WASHINGTON — The increased calls for racial equality around the country have also led to an increase in local resources being shared on how people can support black-owned businesses in their neighborhoods.
If you scrolled through social media feeds you may have seen the hundreds of posts highlighting the long list of black-owned businesses in our area.
Po Boy Jim is one of those black-owned D.C. restaurants.
Po Boy Jim's Managing Partner, Rebecca Antoine, said they have seen the social media posts, as well as an increase in business.
“Yes we have definitely had an increase in business,” Antoine said. “And a lot of times people just don't know that we're out here, but we have had a great increase in business.”
Cork Wine Bar on 14th Street is also on the list of D.C. black-owned businesses, but co-owner Khalid Pitts said he hasn’t seen that surge of sales since the lists started circulating.
“We've seen an increase in the amount of attention on social media but not an increase in business,” Pitts said. “One of the things that I thought was very funny was no one knew we were a black-owned business. We’ve been here 13 years.”
Pitts said his business oftentimes gets credit for helping revitalize 14th Street but said it has not been around as long as some of the other staples like Ben’s Chili Bowl, which is just up the street. He said that’s why he may have fallen into a middle ground where people didn’t realize it was a black-owned business.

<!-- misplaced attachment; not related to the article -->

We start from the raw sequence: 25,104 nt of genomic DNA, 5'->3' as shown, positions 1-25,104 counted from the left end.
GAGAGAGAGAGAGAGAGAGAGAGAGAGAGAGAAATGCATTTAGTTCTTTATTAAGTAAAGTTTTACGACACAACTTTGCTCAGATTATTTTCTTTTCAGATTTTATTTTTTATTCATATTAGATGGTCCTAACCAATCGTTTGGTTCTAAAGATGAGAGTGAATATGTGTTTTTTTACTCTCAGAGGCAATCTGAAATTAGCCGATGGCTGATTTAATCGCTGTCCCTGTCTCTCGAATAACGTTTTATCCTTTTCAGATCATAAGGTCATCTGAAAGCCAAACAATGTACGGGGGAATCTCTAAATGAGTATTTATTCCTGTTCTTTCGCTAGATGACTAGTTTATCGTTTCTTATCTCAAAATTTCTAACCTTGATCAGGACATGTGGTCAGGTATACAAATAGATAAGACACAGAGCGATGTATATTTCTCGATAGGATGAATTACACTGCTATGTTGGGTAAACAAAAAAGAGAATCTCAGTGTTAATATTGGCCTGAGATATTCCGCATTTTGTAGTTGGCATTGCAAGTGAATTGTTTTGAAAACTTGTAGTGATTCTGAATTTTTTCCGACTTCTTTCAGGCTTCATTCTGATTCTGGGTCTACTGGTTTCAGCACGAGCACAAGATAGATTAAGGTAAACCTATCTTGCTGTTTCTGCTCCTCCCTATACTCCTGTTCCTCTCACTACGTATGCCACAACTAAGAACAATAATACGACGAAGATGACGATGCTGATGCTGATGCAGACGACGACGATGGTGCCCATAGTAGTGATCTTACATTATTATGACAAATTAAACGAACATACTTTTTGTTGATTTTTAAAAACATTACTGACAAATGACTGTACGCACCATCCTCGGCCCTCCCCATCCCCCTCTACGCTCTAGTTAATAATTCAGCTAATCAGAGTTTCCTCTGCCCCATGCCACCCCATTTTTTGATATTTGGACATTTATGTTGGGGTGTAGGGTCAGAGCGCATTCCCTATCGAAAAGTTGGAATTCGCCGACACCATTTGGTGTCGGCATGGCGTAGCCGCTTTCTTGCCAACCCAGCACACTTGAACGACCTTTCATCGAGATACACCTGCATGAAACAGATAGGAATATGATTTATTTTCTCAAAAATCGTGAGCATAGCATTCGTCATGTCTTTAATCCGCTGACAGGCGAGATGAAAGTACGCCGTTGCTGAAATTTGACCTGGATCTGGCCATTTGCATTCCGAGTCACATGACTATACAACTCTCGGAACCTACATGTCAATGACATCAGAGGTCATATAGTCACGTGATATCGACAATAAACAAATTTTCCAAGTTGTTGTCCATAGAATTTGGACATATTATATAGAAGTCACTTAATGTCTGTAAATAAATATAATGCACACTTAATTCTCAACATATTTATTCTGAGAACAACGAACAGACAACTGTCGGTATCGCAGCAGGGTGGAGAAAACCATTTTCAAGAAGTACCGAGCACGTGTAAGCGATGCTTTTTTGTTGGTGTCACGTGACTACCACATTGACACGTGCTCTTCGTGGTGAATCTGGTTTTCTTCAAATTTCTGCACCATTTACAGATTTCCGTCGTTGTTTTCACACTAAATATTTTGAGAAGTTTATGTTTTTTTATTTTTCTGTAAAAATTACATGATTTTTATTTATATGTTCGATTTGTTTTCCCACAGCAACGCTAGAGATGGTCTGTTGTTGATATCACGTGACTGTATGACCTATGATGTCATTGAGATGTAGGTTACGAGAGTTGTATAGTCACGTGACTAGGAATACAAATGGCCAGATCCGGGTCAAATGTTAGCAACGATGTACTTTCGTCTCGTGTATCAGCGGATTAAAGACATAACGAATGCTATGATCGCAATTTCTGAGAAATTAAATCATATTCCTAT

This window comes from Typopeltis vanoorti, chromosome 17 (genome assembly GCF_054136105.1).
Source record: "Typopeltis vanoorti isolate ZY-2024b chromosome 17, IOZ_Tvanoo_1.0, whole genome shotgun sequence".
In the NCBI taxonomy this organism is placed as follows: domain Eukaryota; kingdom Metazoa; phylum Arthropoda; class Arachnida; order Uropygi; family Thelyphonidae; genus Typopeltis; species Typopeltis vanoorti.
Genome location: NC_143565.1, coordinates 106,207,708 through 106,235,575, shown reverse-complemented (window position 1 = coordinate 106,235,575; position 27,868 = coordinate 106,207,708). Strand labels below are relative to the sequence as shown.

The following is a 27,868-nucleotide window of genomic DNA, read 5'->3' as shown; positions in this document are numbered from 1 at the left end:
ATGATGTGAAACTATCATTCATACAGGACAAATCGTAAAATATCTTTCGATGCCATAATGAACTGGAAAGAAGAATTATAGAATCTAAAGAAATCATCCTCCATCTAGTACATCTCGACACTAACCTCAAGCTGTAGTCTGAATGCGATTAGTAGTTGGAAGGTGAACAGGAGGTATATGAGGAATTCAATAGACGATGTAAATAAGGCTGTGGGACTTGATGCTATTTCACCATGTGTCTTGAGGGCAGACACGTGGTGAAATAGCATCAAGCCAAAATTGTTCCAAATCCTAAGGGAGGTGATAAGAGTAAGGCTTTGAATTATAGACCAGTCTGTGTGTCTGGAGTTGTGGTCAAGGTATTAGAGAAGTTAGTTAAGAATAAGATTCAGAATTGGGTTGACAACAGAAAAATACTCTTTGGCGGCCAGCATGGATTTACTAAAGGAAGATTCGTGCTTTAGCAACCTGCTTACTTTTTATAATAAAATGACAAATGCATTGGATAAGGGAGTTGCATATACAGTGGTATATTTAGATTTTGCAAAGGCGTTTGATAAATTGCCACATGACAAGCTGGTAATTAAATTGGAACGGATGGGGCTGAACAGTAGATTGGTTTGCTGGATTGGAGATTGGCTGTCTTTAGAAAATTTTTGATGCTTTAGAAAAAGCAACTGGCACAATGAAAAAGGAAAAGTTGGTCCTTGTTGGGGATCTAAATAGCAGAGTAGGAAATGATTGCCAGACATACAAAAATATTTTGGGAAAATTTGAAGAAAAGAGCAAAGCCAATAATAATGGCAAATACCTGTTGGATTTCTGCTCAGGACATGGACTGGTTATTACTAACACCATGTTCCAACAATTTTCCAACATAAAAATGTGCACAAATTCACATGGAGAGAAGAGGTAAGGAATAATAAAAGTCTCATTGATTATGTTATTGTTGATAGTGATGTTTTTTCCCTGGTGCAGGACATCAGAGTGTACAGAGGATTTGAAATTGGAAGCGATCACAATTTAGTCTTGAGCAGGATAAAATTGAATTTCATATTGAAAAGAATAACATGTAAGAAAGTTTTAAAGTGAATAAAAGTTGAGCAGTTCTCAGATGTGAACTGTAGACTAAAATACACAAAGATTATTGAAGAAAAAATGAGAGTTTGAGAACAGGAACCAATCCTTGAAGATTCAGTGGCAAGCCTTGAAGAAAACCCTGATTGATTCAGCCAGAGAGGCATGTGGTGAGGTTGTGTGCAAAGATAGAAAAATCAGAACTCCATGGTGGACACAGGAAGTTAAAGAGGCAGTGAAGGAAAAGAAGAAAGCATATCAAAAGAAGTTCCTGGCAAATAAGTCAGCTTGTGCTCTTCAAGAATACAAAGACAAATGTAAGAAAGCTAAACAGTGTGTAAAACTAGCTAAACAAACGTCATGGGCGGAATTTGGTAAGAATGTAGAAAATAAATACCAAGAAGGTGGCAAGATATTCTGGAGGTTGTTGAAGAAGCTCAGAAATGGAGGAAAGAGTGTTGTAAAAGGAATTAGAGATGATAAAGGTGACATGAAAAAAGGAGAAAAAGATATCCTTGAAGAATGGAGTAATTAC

“What it takes to start a business, to get the funding, to get the resources and just to survive for any small business is extremely difficult. For someone of color it's even more difficult,” Pitts said. “Hopefully it's something bigger, that it's not just we should be supporting black-owned businesses, we should be supporting businesses, but let me take more attention for those businesses of color who have opened up because I understand their struggle has been much harder than perhaps some somebody else.”
As for keeping the momentum going, Kathy Hollinger, the CEO of Restaurant Association Metropolitan Washington, said it’s crucial that people encourage, share, promote and find opportunities to support black-owned businesses.
“When we talk about spending, have consideration about where that money goes” Hollinger said. “This is not a today and over the next week kind of thing, this is a very deliberate decision that as a leader of an organization has to be made and has to be taken serious going forward. It’s as simple and complex as that.”
“I think it's important because, you know, D.C. has changed quite a bit, and a lot of people may not know of some of the black-owned businesses here in the city that are doing great things and have great authentic food," Antoine said. "There are quite a few of us that are here."
“I’m excited about the whole movement in itself, and we want people to just come out and support and a good time at the same time in doing so. And we're here,” Antoine said.